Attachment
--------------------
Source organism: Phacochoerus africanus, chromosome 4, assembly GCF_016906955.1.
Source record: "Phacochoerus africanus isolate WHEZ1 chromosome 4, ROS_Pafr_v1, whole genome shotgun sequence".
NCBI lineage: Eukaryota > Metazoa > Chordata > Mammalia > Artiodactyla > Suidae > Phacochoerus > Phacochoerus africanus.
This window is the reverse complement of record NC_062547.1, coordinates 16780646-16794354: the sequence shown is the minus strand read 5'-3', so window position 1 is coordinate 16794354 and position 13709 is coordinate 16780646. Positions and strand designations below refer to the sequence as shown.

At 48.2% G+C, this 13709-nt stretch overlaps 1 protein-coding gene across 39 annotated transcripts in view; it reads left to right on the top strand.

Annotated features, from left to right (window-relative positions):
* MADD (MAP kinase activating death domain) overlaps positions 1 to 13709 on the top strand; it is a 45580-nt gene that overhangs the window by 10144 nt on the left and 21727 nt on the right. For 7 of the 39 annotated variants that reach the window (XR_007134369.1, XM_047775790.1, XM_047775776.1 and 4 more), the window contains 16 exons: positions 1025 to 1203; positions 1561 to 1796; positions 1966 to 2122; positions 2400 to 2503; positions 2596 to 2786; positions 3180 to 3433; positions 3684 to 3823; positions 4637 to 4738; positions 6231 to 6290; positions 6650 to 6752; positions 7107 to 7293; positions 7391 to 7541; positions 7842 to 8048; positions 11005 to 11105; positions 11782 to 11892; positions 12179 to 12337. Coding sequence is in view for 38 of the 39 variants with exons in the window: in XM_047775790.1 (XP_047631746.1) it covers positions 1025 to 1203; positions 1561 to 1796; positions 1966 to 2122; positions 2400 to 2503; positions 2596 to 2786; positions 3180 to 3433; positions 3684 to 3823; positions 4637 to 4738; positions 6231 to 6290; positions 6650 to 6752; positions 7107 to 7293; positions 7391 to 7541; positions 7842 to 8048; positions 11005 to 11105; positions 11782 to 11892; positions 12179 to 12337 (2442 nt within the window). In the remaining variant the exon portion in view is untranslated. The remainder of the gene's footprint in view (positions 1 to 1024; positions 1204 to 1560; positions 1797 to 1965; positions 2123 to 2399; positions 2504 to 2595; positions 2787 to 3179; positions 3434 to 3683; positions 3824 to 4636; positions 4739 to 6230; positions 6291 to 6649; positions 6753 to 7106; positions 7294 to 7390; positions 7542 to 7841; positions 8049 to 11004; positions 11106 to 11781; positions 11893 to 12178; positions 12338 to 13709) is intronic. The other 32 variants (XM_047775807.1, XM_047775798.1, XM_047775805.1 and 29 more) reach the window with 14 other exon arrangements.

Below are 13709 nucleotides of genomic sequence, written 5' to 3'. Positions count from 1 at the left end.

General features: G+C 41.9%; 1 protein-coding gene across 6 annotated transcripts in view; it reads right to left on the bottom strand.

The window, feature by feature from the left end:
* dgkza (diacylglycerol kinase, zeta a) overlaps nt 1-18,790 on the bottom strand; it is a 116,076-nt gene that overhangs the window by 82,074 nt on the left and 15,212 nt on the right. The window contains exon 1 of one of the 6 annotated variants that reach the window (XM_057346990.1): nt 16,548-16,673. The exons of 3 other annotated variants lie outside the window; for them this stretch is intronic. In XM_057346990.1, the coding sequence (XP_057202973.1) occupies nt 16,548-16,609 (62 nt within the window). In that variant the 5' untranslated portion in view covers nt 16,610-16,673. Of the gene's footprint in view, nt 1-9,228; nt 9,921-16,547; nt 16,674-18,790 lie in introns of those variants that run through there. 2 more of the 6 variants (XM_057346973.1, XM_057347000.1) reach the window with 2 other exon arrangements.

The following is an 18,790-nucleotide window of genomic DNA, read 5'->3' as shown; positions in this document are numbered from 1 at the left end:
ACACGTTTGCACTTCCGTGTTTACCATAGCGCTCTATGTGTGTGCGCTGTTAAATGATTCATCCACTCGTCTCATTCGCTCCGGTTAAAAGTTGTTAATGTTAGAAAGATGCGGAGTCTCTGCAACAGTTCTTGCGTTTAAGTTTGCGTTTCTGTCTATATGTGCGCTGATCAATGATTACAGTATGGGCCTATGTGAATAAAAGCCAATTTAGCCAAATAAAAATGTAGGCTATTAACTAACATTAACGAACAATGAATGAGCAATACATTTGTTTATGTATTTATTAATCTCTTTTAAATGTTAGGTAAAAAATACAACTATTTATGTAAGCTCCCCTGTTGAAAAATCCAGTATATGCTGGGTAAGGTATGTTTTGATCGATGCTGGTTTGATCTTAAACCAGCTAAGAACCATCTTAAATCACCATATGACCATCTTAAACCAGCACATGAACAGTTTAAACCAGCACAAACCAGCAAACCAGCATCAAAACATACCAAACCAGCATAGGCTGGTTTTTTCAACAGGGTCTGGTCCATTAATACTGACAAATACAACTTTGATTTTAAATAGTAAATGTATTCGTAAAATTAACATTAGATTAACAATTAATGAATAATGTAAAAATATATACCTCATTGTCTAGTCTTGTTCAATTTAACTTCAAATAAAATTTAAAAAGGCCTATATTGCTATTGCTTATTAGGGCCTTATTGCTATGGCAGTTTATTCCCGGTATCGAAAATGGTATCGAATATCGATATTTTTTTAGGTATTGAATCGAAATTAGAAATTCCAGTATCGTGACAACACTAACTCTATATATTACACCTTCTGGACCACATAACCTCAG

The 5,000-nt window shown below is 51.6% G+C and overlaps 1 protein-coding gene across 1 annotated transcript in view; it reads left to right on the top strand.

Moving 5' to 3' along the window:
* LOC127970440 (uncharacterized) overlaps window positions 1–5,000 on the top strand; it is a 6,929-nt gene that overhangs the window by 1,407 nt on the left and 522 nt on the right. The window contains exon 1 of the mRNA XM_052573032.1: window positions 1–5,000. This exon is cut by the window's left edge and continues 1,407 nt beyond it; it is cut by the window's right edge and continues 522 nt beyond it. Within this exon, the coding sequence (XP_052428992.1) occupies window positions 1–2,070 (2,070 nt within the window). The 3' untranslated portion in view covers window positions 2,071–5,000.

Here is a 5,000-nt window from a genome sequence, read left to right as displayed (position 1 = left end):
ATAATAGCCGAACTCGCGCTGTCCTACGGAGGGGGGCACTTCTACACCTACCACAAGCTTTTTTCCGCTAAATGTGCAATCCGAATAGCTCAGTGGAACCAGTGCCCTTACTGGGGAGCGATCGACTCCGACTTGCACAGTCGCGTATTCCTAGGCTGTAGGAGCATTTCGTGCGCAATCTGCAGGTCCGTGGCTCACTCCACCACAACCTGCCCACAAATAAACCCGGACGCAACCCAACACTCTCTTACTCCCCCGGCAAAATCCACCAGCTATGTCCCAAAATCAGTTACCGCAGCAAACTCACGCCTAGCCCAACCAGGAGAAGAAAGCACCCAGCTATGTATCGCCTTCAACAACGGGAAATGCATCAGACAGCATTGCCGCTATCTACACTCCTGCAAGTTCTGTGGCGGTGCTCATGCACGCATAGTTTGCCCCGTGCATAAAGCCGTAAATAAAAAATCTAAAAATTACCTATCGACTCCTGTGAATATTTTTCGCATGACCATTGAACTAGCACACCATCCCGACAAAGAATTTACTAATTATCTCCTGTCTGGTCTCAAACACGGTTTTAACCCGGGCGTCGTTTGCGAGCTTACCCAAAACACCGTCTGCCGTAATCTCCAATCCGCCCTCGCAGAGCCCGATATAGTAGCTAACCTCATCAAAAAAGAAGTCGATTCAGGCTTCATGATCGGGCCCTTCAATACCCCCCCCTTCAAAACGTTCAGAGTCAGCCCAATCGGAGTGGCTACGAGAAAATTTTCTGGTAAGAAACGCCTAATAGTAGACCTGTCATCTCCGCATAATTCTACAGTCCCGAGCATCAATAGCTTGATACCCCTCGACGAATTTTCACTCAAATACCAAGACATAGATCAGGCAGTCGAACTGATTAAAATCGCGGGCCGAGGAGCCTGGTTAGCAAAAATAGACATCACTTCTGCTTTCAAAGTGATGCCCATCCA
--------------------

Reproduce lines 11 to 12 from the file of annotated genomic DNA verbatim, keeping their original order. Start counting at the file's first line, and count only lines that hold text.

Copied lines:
* dgkza (diacylglycerol kinase, zeta a) overlaps nt 1-18,790 on the bottom strand; it is a 116,076-nt gene that overhangs the window by 82,074 nt on the left and 15,212 nt on the right. The window contains exon 1 of one of the 6 annotated variants that reach the window (XM_057346990.1): nt 16,548-16,673. The exons of 3 other annotated variants lie outside the window; for them this stretch is intronic. In XM_057346990.1, the coding sequence (XP_057202973.1) occupies nt 16,548-16,609 (62 nt within the window). In that variant the 5' untranslated portion in view covers nt 16,610-16,673. Of the gene's footprint in view, nt 1-9,228; nt 9,921-16,547; nt 16,674-18,790 lie in introns of those variants that run through there. 2 more of the 6 variants (XM_057346973.1, XM_057347000.1) reach the window with 2 other exon arrangements.

The following is an 18,790-nucleotide window of genomic DNA, read 5'->3' as shown; positions in this document are numbered from 1 at the left end: